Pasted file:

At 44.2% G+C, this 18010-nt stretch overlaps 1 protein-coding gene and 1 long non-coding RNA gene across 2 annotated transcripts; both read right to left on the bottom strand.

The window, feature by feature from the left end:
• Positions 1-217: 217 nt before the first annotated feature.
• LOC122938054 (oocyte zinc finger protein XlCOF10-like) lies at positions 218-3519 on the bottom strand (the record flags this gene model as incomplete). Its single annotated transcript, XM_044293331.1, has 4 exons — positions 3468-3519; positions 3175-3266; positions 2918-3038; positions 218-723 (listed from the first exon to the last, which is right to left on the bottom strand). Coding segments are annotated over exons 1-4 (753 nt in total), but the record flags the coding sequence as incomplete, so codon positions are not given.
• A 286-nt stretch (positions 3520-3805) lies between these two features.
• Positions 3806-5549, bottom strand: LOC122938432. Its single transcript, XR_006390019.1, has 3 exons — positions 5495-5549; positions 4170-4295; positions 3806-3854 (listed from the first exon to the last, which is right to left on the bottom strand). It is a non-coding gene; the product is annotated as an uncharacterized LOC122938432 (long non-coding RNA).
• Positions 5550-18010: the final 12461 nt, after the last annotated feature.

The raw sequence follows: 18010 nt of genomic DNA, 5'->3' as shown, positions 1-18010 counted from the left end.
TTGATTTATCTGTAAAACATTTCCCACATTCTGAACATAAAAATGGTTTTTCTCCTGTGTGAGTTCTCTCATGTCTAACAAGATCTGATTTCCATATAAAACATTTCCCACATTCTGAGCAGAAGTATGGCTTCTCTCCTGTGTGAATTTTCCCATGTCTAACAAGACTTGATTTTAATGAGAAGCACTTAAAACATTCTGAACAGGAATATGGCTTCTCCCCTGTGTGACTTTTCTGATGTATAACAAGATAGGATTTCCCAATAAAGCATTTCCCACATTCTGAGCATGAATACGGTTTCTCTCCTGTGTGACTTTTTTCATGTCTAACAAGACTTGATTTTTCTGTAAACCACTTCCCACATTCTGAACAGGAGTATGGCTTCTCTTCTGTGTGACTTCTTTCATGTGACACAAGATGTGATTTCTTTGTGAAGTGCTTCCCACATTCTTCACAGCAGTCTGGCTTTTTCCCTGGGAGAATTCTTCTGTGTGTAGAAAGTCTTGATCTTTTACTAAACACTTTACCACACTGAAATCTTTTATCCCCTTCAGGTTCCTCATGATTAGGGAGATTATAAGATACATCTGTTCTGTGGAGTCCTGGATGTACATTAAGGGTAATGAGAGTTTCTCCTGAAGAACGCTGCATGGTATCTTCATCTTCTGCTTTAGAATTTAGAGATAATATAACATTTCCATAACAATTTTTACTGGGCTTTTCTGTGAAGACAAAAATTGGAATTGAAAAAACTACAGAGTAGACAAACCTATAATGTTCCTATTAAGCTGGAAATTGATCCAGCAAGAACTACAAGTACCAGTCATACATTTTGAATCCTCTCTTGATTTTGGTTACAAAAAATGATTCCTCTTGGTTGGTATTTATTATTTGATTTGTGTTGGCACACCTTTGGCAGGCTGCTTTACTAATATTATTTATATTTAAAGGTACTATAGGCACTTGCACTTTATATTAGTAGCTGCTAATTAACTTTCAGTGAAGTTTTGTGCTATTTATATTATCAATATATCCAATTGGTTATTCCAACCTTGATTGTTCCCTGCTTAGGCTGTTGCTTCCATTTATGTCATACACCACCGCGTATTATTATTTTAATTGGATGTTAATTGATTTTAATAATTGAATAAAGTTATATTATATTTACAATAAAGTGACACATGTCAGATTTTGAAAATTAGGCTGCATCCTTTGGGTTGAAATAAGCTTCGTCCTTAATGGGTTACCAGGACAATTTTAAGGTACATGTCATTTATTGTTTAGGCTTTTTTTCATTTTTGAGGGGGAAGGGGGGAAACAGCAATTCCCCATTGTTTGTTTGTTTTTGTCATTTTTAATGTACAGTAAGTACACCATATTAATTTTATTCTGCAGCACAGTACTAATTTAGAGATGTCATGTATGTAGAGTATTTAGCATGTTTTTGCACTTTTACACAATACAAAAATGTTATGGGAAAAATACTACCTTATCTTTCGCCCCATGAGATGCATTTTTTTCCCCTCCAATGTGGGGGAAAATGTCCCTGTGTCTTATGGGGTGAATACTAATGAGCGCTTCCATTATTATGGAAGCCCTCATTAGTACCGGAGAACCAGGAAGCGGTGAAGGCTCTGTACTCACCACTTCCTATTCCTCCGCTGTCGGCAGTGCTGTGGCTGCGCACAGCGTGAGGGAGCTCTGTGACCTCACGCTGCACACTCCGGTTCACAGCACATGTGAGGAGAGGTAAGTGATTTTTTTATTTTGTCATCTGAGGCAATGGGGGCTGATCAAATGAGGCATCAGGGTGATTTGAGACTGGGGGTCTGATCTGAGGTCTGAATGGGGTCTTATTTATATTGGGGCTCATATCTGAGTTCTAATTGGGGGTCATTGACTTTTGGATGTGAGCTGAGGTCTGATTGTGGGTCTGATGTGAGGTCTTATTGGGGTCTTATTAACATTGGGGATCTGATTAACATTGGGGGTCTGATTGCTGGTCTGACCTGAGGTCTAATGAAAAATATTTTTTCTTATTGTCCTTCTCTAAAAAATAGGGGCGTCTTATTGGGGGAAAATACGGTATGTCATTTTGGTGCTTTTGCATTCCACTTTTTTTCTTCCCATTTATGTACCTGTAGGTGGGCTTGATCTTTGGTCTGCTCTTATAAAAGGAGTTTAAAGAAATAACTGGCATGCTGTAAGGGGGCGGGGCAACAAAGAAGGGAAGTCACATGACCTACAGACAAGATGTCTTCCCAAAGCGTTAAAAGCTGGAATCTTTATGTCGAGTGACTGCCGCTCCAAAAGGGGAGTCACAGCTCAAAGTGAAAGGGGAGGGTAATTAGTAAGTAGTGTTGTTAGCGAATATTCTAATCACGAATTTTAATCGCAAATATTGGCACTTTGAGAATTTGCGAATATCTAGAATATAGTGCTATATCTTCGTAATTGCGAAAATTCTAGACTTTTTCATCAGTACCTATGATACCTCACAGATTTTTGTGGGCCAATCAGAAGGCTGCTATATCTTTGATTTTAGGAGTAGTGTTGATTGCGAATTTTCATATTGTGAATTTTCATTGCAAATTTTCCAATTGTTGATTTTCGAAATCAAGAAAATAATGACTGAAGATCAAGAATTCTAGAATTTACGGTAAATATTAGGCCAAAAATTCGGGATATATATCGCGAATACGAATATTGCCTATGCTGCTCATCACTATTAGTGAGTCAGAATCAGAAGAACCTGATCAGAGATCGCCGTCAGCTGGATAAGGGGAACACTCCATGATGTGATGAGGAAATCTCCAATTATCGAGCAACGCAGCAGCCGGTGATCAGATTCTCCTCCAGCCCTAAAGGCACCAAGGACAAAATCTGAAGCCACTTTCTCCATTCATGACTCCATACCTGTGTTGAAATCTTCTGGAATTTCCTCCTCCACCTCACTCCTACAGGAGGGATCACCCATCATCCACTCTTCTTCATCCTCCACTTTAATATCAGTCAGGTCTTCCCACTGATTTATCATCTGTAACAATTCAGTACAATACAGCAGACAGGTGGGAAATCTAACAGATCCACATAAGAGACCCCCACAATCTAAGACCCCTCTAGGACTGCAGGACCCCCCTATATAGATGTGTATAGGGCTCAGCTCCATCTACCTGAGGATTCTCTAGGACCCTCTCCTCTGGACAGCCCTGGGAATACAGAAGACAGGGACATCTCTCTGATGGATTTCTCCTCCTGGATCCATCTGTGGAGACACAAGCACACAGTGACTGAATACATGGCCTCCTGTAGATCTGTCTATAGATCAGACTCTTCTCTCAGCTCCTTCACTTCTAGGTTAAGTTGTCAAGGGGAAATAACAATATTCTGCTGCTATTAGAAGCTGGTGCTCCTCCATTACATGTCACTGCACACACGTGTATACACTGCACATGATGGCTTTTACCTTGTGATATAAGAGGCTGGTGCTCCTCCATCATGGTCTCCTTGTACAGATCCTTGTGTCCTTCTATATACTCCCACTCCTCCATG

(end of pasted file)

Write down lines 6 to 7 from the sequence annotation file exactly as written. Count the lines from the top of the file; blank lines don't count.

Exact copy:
• Positions 3806-5549, bottom strand: LOC122938432. Its single transcript, XR_006390019.1, has 3 exons — positions 5495-5549; positions 4170-4295; positions 3806-3854 (listed from the first exon to the last, which is right to left on the bottom strand). It is a non-coding gene; the product is annotated as an uncharacterized LOC122938432 (long non-coding RNA).
• Positions 5550-18010: the final 12461 nt, after the last annotated feature.